Department of Government
New publication

Do Wars breed Nationalism?

Carlo Koos from the Department of Government is one of the authors of this new article published in American Political Science Review.

photos from German archives
De Juan, Haass, Koos, Riaz, Tichelbaecker

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Alexander De Juan (University of Osnabrück), Felix Haass (University of Oslo), Carlo Koos (University of Bergen), Sascha Riaz (Harvard University) and Thomas Tichelbaecker (Princeton University) just published an article in American Political Science Review: "War and Nationalism: How WW1 Battle Deaths Fueled Civilians' Support for the Nazi Party". 

The authors explore the question of whether wars can breed nationalism. They build on research in psychology that suggests that experiencing the death of people close to us can make us more attached to our in-group, typically our nation. In wars, the vast majority of people experience loss through the deaths of relatives and friends on far-away battlefields. The authors hypothesize the war is especially likely to incite nationalism in locations that are strongly affected by the enormous human costs of war. 

But testing that hypotesis is challenging. If nationalism itself can drive wars, the reverse relationship - the effect of war on people's feelings of national superiority - is likely to be tainted by issues of reverse causality. 

To study this hypothesis, the authors look at the case of Weimar Germany after World War I. They zoom in on a very peculiar but often overlooked characteristic of WWI: the impact of the Great War varied widely across the German Reich. Of these two Bavarian towns, Neuburg was hit by almost 8 times as many deaths as Deggendorf.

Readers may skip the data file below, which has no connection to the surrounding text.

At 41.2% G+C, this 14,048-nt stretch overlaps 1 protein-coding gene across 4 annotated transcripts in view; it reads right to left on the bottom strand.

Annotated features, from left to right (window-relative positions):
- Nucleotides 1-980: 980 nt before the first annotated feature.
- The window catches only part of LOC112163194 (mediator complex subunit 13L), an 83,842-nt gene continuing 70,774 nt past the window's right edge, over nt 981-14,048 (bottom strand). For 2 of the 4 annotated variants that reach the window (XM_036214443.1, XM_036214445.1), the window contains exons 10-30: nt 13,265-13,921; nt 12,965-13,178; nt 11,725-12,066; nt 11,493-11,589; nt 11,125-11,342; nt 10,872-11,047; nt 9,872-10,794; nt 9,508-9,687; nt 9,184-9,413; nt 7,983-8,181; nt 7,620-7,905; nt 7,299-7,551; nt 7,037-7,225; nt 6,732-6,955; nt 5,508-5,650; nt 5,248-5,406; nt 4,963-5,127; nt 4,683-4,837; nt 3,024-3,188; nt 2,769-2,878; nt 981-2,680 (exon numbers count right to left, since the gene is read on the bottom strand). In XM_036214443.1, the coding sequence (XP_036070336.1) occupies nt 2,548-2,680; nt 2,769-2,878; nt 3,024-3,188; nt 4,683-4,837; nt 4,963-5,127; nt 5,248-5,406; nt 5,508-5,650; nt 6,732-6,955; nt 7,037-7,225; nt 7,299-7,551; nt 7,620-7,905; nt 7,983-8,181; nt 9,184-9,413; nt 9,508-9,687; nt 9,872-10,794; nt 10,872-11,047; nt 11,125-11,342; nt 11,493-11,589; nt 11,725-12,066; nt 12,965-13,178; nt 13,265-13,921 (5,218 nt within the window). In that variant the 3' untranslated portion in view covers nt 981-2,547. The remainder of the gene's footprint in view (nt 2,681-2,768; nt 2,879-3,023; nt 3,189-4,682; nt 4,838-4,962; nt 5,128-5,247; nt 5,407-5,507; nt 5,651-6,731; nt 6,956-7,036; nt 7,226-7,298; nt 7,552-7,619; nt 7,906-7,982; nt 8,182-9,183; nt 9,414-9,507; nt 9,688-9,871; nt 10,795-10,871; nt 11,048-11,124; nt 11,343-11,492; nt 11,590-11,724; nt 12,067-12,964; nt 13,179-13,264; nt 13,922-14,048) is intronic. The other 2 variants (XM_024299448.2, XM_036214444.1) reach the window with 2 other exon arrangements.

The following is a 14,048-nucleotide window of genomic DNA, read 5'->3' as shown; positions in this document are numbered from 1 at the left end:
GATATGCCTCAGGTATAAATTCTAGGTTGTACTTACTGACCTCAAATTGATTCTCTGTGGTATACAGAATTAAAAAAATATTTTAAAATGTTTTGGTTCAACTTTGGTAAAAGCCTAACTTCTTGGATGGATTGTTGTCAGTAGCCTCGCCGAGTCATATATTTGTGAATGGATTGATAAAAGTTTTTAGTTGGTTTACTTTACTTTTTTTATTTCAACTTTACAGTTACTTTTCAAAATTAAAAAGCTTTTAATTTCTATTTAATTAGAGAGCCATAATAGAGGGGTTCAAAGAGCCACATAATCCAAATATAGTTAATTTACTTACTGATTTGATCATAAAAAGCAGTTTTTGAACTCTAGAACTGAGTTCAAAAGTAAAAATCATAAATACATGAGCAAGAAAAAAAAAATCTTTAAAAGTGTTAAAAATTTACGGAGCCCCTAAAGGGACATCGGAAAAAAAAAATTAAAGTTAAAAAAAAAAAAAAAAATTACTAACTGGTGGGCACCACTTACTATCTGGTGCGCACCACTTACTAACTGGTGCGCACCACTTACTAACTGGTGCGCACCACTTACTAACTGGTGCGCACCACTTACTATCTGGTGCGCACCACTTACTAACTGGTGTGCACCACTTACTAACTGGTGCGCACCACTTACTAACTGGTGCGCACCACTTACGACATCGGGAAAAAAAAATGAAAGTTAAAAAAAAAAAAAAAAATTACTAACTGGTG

To measure how war exposure varied geographically, the authors use digitized and geolocated information from over 7 million entries in the "loss lists", which almost represent the entire population of German casualties in WWI.This data helps them isolate the independent effect of war on nationalism in counties across Germany: a county's casualty fatality rate - the ratio of deaths to wounded - is strongly determined by WWI battlefield dynamics. They then match the measure of war exposure to local-level election results for the two main, radically nationalist parties in Weimar: the German Nationalist People's Party (DNVP) and the NSDAP - Hitler's Nazi party.

The effect of war on nationalism is mostly driven by civilians at the home front, rather than returning and radicalized veterans. The authors find that particularly those individuals too young to be drafted into the war joined the Nazi party early, especially in those counties that were hit hard by WWI losses. 

The authors suggest that one way through which wars shaped people's nationalist fervour was through practices of joint commemoration. They collect data on all war monuments in Germany, especially pre-WWI, to probe this idea. They find that the effect of war deaths on radical nationalist voting is stronger in counties where war commemoration was already prevalent before WWI broke out. A key implication of this finding is that the vicious cycle between war and nationalism is driven by the politicized exploitation of grief and sense-making over war losses by scrupulous political actors. And that is something, the authors argue, that is very much alive to this day.

The article is Open Access and can be read by clicking this link.